Vajpayee also wanted peace with Pakistan, says Sinha, and rues in the same breath that the latter didn’t respond. He undertook the Lahore Bus service even after the Parliament attack, recalls Sinha.

But wasn’t Musharraf receptive to Vajpayee’s initiatives? He was, echoes Sinha, because “compared to other civilian leaders, he was more effective because he could control the Army,” having been its Commander-in-Chief.

“He could carry the military with him in Pakistan. I’d like to emphasise that the very fact that in the 2006 joint press statement, Pakistan agreed not to allow its territory against India, meant many things,” he recalls.

On the Pakistan angle

On January 6, 2004, President Musharraf and Prime Minister Vajpayee issued a joint statement during the SAARC summit in Islamabad in which Musharraf gave an assurance that Pakistan won’t allow its territory to be used against India.

Like most of the Indian liberals and semi-liberals, Sinha puts down the festering Kashmir crisis to “cross-border terrorism” and says “that’s why we were not able to reach any deal with Pakistan.”

But, while India has always been accusing Pakistan of cross-border terrorism, Pakistan also accuses India of using Afghanistan as a breeding ground for terrorism in Pakistan, especially post-9/11.

“India has never promoted any terrorism in Pakistan. That is all total nonsense that Pakistan promotes at the international level in order to create a level playing field between India and Pakistan,” he claims.

Sinha also rubbishes Chuck Hagel’s 2013 statement that “India financed problems for Pakistan in Afghanistan” just after he was nominated to be the US defence secretary under President Obama.

“If you believe the US, then you’ll recall that at the US’ instance, a resolution was passed in the UNSC before US troops went into Iraq. Didn’t they say Iraq had weapons of mass destruction? I don’t trust the US even now,” retorts Sinha.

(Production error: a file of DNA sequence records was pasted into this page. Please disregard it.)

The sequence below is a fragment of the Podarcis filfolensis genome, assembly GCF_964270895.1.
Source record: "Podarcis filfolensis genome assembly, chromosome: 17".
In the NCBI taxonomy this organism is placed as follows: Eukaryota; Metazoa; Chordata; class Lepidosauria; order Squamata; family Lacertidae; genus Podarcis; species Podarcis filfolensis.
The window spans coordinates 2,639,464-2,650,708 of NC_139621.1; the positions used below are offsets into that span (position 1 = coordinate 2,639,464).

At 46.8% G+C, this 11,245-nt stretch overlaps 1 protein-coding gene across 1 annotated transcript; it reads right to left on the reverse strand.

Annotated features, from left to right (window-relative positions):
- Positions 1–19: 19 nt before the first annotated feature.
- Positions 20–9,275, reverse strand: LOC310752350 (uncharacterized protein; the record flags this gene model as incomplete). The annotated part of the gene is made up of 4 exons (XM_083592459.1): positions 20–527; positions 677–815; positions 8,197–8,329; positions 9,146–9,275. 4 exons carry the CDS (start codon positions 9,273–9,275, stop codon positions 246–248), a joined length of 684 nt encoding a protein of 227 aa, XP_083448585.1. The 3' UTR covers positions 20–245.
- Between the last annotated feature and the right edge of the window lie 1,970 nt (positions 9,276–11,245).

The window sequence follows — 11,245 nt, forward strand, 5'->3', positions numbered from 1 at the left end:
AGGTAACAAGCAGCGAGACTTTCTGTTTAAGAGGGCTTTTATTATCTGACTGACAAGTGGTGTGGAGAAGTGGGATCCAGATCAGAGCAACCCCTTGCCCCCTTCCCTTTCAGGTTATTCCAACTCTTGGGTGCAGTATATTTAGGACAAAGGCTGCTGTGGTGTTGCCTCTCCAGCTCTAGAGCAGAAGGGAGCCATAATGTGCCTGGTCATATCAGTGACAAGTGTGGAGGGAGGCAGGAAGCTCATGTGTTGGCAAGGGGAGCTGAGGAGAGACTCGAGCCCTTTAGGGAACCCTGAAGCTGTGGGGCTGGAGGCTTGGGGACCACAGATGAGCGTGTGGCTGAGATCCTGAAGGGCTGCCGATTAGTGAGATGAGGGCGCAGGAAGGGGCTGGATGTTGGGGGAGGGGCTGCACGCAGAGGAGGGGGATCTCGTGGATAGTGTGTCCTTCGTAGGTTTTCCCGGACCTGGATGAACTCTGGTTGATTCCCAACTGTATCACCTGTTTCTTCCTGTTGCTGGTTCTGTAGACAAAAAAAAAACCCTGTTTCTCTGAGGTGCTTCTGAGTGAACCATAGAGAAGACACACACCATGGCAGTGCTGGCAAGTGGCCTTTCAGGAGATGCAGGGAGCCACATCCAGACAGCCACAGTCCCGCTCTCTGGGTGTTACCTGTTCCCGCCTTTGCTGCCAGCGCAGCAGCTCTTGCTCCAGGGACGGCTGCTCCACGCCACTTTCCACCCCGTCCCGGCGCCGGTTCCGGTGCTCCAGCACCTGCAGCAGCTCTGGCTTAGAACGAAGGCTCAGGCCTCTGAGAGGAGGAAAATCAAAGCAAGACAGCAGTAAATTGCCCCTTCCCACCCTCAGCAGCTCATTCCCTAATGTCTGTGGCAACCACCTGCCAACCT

Sinha, who has closely monitored Afghanistan as the external affairs minister, says the Afghan peace process is still a work in progress and he wouldn’t want to make any predictions.

“I would not want to make any predictions, I mean, knowing Afghanistan a little bit, as I do. I’ve also travelled extensively in Pakistan even after I demitted office.”

Sinha has also been visiting Kashmir regularly over the last few years and he is visibly upset with the abrogation of Article 370.

“I’m pained at the suffering of the Kashmiris. I’d very much like the peace to return to J&K. I’d like our brothers and sisters in Kashmir to lead a normal life like the rest of India. It’s very essential, therefore, that our whole attitude towards J&K issue and people of Jammu and Kashmir should undergo a change,” says Sinha.

While New Delhi’s August 5 move has disillusioned even the very small percentage of pro-India Kashmiris, it has, more importantly, pushed many Kashmiris further close to Pakistan.

But that is something Sinha is unwilling to accept: “I don’t believe Kashmiris are pro-Pakistan. Kashmiris are pro-Kashmir. This is my reading of the Kashmir situation.”

He also doesn’t believe there is a correlation between Advani’s rath yatra and Supreme Court’s Babri Mosque verdict.

A judicial pronouncement came and everyone accepted it, explains Sinha. “There is no tension in India today,” he says, “because the minorities have accepted it with grace.”

Shabir Hussain is a senior journalist based in India